Influencer and actress profit from pregnancy: why it's important that not everything is for sale

Actress Claudia Raia, who turned 65 years old last December, announced on social networks last Monday (19) who is pregnant with her husband, actor and dancer Jarbas Homem de Mello, from 53 years old. The couple took the opportunity to monetize the news by advertising a brand of pregnancy tests that, along with a positive or negative pregnancy measurement, also gives an estimate of how many weeks of development the baby already has. The brand was treated with intimate language: “it was part of this beautiful and exciting moment”.

The culture website Splash, from UOL, reported that the fee earned from advertising was 250 thousand reais, equivalent to the value of five thousand purchases of the promoted test. Although Instagram no longer gives the number of likes, it is estimated to be over a million. Claudia earned more than other celebrities who have published paid publications for the brand, such as Gusttavo Lima’s wife Sabrina Sato, Gabriela Pugliesi and Michel Teló’s wife. The couple Viih Tube (influencer) and Eliezer Netto (ex-BBB) created an Instagram account for their baby that already has more than 660 a thousand potential followers already monetizing an unborn child. According to an estimate of 2019, an influencer who has between 200 one thousand and one million followers earns on average BRL55 thousand per month. After reaching one million followers, you can reach BRL500 in monthly revenue. In addition to paid publications, influencers can also earn money by inserting links to their own content with advertising.

Claudia claimed to be surprised and that she would have called her doctor “crazy” when she suggested she was pregnant. But the chance of it having happened by chance is minimal: over 50 years old, only one in every thousand women manages to get pregnant, she explains. the gynecologist and obstetrician Daniele Peters, who works in Curitiba. The doctor clarifies that there is assisted reproduction through frozen or donated eggs, which increases this probability. In fact, in August of 2020 Claudia Raia said that she had frozen eggs. With laboratory fertilization, the chance of women in Claudia’s age group getting pregnant rises to almost 20%, almost two hundred times easier than without medical help.

Daniele Peters comments that Claudia was entering the menopause period, so she must have also used several hormonal stimuli so that her reproductive system could get pregnant again. She has two other children with her ex-husband Edson Celulari: Enzo, born in 1997, and Sophia, born in 1997 .

Ethical limits for what money can buy

In the book “What Money Doesn’t Buy” (Brazilian Civilization,

), philosopher Michael Sandel explores areas of social life whose economic exploitation seems morally controversial, such as decisions about life involving birth and death.

For example, in In the United States it is possible to purchase the life insurance policy of an elderly or impaired person, paying the annual premium while the person is alive, and collect the insurance claim as a beneficiary when the person dies. It works like a bet on death: the sooner the person dies, the greater the amount collected. What the elderly or sick person in question gains from this is that they can enjoy a value slightly lower in life than would be enjoyed by beneficiaries after death.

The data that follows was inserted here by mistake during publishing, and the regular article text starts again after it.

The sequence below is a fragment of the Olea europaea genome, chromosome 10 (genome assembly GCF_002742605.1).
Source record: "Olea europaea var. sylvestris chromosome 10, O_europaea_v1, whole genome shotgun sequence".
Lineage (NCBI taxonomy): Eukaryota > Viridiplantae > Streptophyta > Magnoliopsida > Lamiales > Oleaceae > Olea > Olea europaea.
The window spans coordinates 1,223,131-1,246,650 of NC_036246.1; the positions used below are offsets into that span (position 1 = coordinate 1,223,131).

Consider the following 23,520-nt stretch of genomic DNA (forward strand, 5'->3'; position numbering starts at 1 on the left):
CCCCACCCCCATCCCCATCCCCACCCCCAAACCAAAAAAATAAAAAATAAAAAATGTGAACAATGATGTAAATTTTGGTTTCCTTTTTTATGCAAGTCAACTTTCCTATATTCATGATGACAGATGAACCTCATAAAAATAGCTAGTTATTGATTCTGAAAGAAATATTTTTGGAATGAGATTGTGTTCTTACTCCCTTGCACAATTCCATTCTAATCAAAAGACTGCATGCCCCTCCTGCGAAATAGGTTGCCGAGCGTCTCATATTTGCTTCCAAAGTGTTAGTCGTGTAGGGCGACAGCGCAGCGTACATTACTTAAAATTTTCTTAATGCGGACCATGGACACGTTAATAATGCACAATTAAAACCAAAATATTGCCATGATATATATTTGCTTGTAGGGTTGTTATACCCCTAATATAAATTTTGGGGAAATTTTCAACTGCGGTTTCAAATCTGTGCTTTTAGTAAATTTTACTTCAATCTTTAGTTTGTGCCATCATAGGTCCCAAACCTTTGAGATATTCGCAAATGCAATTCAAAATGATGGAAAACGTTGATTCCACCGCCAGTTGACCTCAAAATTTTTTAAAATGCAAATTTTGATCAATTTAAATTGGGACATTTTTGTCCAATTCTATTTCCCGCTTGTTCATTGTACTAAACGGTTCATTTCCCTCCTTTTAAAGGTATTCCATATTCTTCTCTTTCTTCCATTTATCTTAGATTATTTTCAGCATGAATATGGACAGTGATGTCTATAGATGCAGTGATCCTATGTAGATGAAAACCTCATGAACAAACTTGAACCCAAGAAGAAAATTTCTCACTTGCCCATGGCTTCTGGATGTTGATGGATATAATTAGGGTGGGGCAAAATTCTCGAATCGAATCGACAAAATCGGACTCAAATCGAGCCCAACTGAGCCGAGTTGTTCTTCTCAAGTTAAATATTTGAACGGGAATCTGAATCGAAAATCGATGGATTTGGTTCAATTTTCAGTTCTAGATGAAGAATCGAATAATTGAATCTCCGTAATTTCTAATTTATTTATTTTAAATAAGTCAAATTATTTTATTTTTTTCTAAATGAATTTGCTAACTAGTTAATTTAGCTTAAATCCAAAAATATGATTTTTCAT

It is a market that was born in the years 1980 around AIDS patients who had, at the time, a life expectancy of about two years. The investment manager specializing in the Conning insurance market projects that until 2028 this market will move a gross annual value of more than 200 billions of US dollars. Insurance company Harbor Life says the growing “gray wave” of people over 65 must use the sale of the policy to fund the retirement.

As for the life issues surrounding its beginnings, Sandel says that “high quality” eggs are already sold in the United States, in addition to sperm samples. Americans also turn to surrogacy in developing countries like India (ten years ago, the price paid for a pregnancy in the country was just over $6,000). There is a non-governmental organization in the state of North Carolina that offers US$200 for women addicted to drugs to get sterilized. Thousands accepted this “bribe”.

For Sandel, the monetization of new aspects of life results from the undeniable success of the market economy in the face of alternatives — a success that became evident after the fall of the Wall. from Berlin. The Soviet failure was a failure of central planning and authoritarianism. Minimally free markets, based on the sum of the decisions of numerous individuals, are much more efficient in distributing goods and services, including services that make it possible for a woman of years get pregnant. In a way, the success of the markets led to triumphalism, and triumphalism to excess. “Putting a price on the good things in life can corrupt them”, says the philosopher.

Regarding the “bribery” of sterilization, he invites us to think about what would be a corruption caused by money : “To take an extreme example, making babies to sell them for profit is a corruption of fatherhood and motherhood, as it treats children as things to be used rather than beings to be loved. (…) Whoever is sterilized for money sells something that should not be on sale.”

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